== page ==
Senators push mandatory sexual harassment training for members, staff
© Greg Nash

Senators are pushing for changes to the Senate's sexual harassment policy, including making training mandatory.

Sens. Chuck GrassleyCharles (Chuck) Ernest GrassleyGOP senators eager for Romney to join them Five hurdles to a big DACA and border deal Grand jury indicts Maryland executive in Uranium One deal: report MORE (R-Iowa), Dianne FeinsteinDianne Emiel FeinsteinDHS chief takes heat over Trump furor NSA spying program overcomes key Senate hurdle Democrats will need to explain if they shut government down over illegal immigration MORE (D-Calif.), Amy KlobucharAmy Jean KlobucharOvernight Cybersecurity: Bipartisan bill aims to deter election interference | Russian hackers target Senate | House Intel panel subpoenas Bannon | DHS giving 'active defense' cyber tools to private sector Pawlenty opts out of Senate run in Minnesota Nielsen says 'possible' Trump used vulgar language in meeting MORE (D-Minn.), Joni ErnstJoni Kay ErnstIowa voters laugh after GOP senator says Trump is standing up for Norway Dems face hard choice for State of the Union response Family caregivers need a voice in our political debate MORE (R-Iowa), Kirsten GillibrandKirsten Elizabeth GillibrandTrump thinks he could easily beat Sanders in 2020 match-up: report Listen: EMILY’s List upbeat about Dem House in '19 Desperate Democrats shouldn't settle for Oprah MORE (D-N.Y.), Shelley Moore CapitoShelley Wellons Moore CapitoGOP may increase IRS’s budget People with addiction issues should be able to control their own health data Trump signs bipartisan bill to combat synthetic opioids MORE (R-W.Va.), Ron JohnsonRonald (Ron) Harold JohnsonGOP senators eager for Romney to join them The House needs to help patients from being victimized by antiquated technology Comey’s original Clinton memo released, cites possible violations MORE (R-Wis.), Cory BookerCory Anthony BookerDHS chief takes heat over Trump furor Booker to Nielsen: 'Your silence and your amnesia is complicity' Homeland Security secretary grilled over Trump comments MORE (D-N.J.) and Lisa MurkowskiLisa Ann MurkowskiSessions torched by lawmakers for marijuana move Calif. Republican attacks Sessions over marijuana policy Trump's executive order on minerals will boost national defense MORE (R-Alaska) introduced a resolution on Tuesday to require members, staff, interns, fellows and detailees to complete the training.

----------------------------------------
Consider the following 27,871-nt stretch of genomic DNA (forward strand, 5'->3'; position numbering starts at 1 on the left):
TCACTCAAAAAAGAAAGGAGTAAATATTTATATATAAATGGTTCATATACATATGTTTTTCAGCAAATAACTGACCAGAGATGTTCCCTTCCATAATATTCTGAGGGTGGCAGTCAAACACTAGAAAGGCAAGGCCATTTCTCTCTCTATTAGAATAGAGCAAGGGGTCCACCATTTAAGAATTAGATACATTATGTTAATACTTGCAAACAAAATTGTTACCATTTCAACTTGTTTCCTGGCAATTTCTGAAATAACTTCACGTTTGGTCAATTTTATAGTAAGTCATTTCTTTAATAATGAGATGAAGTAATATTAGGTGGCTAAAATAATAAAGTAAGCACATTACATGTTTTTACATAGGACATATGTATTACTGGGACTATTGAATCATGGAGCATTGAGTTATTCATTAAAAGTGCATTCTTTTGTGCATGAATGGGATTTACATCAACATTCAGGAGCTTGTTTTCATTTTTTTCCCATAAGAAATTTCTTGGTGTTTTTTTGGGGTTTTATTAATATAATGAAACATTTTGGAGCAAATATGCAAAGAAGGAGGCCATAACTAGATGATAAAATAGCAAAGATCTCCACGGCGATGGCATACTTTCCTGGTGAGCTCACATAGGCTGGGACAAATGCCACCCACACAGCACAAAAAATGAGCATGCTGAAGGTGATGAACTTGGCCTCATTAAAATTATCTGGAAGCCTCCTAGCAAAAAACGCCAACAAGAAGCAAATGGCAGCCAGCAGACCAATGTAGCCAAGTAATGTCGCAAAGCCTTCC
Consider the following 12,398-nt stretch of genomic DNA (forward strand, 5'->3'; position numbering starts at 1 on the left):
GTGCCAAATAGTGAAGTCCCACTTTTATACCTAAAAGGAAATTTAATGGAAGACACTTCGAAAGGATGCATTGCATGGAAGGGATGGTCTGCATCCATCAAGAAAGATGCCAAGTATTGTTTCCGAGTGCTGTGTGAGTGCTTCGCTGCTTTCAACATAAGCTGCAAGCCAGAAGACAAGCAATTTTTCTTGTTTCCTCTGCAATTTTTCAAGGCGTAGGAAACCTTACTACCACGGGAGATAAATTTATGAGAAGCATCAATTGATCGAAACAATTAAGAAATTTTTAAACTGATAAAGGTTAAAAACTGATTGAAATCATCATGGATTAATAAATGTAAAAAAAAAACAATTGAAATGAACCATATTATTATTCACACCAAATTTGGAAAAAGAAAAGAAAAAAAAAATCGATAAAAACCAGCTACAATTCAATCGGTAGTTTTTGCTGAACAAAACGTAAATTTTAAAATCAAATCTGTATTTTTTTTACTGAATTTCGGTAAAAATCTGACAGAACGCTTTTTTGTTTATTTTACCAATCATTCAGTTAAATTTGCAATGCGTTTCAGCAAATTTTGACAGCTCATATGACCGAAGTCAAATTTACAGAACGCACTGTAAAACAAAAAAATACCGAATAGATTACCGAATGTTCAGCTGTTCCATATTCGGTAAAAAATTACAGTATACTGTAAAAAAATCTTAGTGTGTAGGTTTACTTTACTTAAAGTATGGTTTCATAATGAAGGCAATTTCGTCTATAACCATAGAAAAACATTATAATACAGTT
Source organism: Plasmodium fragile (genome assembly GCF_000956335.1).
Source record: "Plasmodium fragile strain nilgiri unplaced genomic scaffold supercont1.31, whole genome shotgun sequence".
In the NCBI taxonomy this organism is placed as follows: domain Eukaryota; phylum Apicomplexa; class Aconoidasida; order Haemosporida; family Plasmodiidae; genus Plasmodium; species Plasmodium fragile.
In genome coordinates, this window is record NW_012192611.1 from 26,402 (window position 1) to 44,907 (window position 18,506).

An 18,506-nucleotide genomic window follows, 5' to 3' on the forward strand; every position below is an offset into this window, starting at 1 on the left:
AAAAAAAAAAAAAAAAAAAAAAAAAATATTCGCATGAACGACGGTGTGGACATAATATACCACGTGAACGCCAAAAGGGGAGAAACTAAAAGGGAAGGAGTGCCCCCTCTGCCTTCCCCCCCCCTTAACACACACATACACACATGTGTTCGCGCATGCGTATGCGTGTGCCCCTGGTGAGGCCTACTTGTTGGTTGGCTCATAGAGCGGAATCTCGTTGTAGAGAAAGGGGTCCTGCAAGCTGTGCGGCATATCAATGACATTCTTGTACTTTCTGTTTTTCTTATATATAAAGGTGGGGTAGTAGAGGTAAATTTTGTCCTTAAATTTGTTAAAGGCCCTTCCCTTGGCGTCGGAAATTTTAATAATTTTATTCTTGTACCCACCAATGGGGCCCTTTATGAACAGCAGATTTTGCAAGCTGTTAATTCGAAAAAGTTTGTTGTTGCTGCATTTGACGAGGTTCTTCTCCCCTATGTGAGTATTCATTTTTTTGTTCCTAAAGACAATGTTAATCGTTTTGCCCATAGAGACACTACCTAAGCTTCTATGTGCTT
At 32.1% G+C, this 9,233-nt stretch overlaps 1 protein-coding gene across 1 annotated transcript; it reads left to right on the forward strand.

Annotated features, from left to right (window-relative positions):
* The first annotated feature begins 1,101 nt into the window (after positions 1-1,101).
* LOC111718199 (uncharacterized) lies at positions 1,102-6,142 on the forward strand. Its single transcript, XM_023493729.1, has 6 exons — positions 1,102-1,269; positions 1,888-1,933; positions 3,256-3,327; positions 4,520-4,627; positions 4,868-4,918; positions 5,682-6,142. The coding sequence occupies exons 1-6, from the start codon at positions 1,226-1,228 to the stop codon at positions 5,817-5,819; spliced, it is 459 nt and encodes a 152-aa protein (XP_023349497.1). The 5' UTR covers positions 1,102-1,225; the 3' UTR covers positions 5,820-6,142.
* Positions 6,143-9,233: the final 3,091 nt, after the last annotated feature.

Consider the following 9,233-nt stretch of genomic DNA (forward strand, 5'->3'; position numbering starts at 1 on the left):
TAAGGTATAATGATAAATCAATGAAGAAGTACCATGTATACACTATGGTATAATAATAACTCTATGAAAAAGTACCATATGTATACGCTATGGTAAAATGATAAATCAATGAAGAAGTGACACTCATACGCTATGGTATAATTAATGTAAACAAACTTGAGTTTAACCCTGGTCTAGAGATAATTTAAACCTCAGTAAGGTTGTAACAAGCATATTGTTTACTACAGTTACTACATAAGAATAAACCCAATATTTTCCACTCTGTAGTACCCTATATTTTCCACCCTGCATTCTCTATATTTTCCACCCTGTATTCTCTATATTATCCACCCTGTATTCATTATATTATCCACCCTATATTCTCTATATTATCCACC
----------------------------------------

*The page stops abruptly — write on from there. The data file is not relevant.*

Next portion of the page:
The resolution calls for the Senate Rules Committee to issue rules for sexual harassment training, including requiring training within 60 days once a member or Senate staffer starts their position, and would also give 60 days for anyone who has not previously undergone training to complete it.

"Today, I’m introducing a bipartisan resolution to ensure that the Rules Committee has the authority necessary to ensure that every member of this chamber, every employee on the Senate payroll, and every unpaid Senate intern receives anti-harassment training," Grassley said in a prepared statement.

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Grassley previously asked the Rules Committee, overseen by Klobuchar and Sen. Richard ShelbyRichard Craig ShelbyMoore supporters fire back at Richard Shelby Disaster aid becomes hostage to funding fight WATCH: GOP senators urge Romney to run for Senate MORE (R-Ala.), to make training mandatory, but was told that the Senate would likely need to pass a resolution giving them that authority.

Klobuchar reiterated that she believes sexual harassment training should be mandatory. 
 “I look forward to working with Senator Grassley and my Rules Committee colleagues to pass and implement this important update to Senate policy," she said. 

The resolution would also require offices to turn over information on who has completed sexual harassment training and pitches change to the Senate's training program including having "practical examples aimed at instructing supervisors in the prevention of harassment, discrimination, and retaliation."

It would also require the Senate's sergeant at arms to develop and conduct an "anonymous survey of Members, officers and employees of the Senate relating to the prevalence of sexual harassment in the Senate during the previous Congress."  
 
In addition to Grassley's previously letter, Gillibrand said late last week that she was working on her own legislation. 

"What you see time and again in institutions all around the country is a culture where power and fear keep sexual assault and sexual harassment in the shadows. Congress is no different. Congress should never be above the law or play by their own set of rules," Gillibrand added on Tuesday.